Well, I use the premise Donald Miller is a writer that I appreciate, and he says there's seven or eight main topics that people want in life, either to save money or save time or be famous or I don't know, that's what the chapters are written around. Okay, so I made these art blocks. Let's see if we can, so there we go. Church Forever. What Makes You Unique. There's something about beauty and words. When they're put together, they go into our brain in a different way. Okay, so here's one. Seniors who socialize are happier. So I love color, I love words of wisdom, and I love sewing. And they all come together in these little blocks. So here's in fact, the one. Church forever. What Makes You unique? I love the colors of purple and green together. Anyway, where was I going with this? Yeah, a fresh person retires. So I include some of the stories from my podcast. One of my favorites is a lady here who is a realtor. She was about 54, and she felt the need to expand her heart. And so she dreamed up innovation, this community service project around the world. She took a year traveling the world, a month in twelve different countries. Elephants. Yeah, there were a couple of magical moments there. So a book that helped me, though, when I first was even after I had gotten my Essence statement, is i. Started reading Martha Beck's book, The Joy Diet. Ten menu items. Start with nothing. Do ten or 15 minutes a day doing nothing on a weekly topic. Yours to do a week with it. And basically nothing leads you to meditation and or prayer or for me, it led me to the still, small voice that's inside of us that will talk to us if we listen. So Fresh Courage, actually, the phrase came from a Hallmark movie. They said when you go on vacation, you often go home with Fresh Courage. Yeah, I noticed that you got more gum. Should get things, tackle things that you had been putting up with for a long time. But when you're on vacation, you're often watching a campfire or watching the ocean or watching kids play. And in that stillness and just observing life, a message comes through that is for you alone, and it hits the target of your heart. So that's what I'm here to do, is remind people what have been some of those messages that have tried to come through to you, that now, once you've got the time and the freedom to do something about because it might in fact be your purpose, so slow.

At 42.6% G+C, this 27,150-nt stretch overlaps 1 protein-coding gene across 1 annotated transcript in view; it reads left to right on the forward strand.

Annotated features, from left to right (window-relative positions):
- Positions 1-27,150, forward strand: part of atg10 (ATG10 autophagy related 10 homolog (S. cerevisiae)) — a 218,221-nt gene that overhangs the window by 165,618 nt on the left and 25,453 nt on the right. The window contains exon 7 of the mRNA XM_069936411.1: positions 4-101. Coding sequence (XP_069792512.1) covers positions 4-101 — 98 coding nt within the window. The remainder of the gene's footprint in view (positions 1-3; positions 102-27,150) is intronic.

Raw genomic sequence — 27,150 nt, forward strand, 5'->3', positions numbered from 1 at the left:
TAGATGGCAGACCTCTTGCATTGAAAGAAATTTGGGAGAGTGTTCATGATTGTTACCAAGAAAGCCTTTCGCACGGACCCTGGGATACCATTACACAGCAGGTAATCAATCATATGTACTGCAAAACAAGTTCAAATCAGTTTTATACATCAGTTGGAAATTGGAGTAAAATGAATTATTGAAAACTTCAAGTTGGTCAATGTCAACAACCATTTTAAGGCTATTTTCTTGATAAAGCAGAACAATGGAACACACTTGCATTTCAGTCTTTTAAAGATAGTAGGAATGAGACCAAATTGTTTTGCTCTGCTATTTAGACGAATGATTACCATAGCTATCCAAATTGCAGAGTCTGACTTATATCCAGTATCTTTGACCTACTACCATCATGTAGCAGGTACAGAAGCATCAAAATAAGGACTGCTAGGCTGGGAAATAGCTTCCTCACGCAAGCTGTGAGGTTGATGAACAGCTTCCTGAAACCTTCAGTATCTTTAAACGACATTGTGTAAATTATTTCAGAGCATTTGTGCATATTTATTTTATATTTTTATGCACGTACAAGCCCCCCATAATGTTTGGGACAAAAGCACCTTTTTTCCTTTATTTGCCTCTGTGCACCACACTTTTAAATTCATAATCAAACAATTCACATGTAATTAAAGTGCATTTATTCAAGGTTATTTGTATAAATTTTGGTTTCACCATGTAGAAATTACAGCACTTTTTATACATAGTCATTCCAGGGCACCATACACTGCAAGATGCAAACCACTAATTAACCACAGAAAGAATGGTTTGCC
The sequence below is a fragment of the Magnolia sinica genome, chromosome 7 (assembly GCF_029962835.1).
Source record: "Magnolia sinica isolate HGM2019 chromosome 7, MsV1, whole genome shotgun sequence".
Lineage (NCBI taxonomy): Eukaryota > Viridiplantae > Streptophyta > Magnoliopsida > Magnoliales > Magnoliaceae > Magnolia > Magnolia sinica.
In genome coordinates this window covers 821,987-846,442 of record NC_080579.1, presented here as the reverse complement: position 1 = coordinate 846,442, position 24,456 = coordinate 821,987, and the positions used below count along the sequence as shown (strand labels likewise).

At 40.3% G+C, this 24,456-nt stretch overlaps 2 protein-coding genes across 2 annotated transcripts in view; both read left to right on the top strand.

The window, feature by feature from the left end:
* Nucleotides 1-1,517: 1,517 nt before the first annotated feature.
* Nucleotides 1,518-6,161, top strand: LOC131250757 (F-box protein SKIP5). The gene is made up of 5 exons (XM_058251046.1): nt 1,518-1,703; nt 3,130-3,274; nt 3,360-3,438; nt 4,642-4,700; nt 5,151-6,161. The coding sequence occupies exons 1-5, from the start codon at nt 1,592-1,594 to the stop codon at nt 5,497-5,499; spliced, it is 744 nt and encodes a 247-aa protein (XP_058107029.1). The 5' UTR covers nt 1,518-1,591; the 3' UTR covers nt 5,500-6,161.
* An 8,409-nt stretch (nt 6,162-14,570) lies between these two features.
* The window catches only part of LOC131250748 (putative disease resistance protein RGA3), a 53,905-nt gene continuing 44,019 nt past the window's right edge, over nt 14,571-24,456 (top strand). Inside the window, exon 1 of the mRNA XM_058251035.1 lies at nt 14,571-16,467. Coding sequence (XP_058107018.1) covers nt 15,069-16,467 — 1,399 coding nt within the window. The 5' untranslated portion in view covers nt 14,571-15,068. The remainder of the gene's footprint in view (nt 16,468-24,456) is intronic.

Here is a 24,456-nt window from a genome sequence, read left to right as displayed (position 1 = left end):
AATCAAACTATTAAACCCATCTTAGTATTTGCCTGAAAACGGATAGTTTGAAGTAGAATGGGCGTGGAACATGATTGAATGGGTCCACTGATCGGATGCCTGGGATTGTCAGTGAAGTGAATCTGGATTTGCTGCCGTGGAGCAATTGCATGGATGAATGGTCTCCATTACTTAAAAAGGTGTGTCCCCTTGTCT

Down and listen with them. We always hear that from all the great thought leaders, right? Take a little time with yourself. So real quick, where can people find you?


Well, I've got this little sign that I made.


Open up for just a moment. Sharon Rolph. So for anybody who's listening, it's Sharon Rolph. And the book is Fresh Courage in Retirement. And you can find her on all her socials of Queen of Courage. Queen of Courage. Sharon Rolph. That's Rolph.


And I'm like a lifesaver for you discovering your heaven on earth. Joy. I followed a lot of people who have had near death experiences, and when they talk about the beauty, the beauty, the sounds, the fragrances, everything about heaven that just is so overwhelming in such a good way. That's what I want for people when they find their essence and live from there. Because it's so meaningful, because it's what really matters to us.